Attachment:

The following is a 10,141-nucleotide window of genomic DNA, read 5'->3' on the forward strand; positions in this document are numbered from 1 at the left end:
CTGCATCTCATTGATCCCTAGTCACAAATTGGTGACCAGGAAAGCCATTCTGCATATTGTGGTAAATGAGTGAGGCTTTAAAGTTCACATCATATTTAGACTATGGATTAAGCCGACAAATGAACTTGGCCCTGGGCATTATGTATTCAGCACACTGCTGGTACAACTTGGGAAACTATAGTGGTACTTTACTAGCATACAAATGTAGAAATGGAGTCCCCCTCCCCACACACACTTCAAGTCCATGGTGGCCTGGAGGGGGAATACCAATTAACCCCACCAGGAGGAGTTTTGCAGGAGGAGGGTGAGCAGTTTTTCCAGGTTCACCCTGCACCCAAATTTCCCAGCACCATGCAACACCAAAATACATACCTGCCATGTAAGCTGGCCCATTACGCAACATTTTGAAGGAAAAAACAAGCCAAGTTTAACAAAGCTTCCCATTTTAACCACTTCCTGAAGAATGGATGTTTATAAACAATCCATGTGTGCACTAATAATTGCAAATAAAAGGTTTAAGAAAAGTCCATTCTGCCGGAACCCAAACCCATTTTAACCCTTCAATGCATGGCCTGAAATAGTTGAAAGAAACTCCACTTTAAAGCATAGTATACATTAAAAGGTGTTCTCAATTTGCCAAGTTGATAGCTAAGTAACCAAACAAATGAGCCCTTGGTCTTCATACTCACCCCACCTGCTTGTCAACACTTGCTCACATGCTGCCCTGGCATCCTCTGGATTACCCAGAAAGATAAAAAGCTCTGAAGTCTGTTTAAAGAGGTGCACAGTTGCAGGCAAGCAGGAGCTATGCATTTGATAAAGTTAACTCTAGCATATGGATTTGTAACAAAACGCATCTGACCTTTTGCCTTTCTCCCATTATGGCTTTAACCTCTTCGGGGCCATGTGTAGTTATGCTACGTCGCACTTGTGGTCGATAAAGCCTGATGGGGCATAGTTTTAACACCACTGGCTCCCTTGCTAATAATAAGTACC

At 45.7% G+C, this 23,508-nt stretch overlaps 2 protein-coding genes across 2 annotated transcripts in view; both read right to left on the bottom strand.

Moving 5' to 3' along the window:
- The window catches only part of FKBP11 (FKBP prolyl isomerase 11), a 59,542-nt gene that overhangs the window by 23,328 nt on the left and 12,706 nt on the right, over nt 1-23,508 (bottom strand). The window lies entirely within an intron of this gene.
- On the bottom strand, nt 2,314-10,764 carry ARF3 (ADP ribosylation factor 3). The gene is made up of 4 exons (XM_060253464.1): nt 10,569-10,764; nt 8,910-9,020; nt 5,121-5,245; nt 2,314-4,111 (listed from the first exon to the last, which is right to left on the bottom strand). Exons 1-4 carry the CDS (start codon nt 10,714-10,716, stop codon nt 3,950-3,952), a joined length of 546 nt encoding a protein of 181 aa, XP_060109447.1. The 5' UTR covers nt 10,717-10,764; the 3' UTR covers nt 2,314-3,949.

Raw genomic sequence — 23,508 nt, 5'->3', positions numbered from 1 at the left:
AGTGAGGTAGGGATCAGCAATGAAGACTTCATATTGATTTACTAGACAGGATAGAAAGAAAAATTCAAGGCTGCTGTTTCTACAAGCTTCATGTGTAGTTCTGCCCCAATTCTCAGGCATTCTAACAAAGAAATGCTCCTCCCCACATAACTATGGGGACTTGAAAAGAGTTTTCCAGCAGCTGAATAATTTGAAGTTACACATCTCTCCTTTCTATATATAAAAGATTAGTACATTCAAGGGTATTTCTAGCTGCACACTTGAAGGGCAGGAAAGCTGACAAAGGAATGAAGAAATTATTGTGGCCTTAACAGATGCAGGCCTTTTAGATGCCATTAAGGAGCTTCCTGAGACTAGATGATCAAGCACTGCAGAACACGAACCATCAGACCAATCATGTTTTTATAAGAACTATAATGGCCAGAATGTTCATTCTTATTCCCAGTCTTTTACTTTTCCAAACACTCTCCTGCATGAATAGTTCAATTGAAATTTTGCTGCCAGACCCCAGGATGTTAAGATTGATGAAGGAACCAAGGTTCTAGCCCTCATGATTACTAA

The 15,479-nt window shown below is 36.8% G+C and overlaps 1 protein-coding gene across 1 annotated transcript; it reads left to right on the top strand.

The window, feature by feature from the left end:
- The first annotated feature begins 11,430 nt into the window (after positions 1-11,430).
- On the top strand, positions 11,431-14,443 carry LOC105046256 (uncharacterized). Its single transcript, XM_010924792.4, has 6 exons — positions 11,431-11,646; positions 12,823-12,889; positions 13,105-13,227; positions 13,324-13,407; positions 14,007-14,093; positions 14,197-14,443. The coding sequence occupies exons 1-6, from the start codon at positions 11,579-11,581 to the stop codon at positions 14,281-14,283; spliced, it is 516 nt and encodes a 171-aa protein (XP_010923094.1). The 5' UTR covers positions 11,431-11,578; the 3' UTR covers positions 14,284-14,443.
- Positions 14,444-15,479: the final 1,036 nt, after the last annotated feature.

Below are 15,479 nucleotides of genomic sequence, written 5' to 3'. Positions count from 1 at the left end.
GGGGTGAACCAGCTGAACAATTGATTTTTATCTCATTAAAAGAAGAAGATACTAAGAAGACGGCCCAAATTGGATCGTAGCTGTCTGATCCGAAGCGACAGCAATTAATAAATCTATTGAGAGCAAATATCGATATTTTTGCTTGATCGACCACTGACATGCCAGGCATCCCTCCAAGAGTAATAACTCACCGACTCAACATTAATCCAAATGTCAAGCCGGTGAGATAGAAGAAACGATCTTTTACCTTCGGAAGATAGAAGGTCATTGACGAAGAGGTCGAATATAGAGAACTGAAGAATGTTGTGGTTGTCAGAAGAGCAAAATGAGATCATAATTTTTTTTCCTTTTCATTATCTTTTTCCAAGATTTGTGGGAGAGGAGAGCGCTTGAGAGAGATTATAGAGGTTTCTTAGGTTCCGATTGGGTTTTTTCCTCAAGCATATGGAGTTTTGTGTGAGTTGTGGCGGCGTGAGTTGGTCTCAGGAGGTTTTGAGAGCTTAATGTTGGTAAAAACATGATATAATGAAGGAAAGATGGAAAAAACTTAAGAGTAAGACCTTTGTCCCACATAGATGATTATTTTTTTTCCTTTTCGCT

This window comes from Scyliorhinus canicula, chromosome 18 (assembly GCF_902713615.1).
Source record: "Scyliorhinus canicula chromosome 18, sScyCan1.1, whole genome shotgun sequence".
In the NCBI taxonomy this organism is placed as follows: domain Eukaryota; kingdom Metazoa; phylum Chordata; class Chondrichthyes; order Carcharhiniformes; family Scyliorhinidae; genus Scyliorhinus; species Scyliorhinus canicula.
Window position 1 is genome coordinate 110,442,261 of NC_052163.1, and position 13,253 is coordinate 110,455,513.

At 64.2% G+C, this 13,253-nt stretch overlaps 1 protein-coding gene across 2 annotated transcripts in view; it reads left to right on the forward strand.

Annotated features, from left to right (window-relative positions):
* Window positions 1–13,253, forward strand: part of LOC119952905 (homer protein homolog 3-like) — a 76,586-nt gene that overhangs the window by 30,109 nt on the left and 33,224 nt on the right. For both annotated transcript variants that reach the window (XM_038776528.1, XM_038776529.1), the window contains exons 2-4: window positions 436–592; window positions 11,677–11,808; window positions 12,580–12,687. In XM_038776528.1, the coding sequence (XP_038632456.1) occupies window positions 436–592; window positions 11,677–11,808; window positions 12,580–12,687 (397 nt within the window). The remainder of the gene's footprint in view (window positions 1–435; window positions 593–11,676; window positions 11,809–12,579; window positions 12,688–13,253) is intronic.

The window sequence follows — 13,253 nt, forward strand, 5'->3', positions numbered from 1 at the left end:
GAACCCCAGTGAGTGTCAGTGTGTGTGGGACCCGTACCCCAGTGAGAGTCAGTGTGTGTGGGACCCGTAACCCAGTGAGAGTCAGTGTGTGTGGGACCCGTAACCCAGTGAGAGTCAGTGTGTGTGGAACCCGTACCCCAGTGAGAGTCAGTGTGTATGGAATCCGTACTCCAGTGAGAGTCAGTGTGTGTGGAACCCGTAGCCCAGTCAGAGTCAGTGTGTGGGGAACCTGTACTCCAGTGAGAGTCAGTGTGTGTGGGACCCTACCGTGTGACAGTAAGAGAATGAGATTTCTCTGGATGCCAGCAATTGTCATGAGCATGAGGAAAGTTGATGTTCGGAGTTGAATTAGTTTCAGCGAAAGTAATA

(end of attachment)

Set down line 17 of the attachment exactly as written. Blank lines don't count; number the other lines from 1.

Source record: "Scyliorhinus canicula chromosome 18, sScyCan1.1, whole genome shotgun sequence".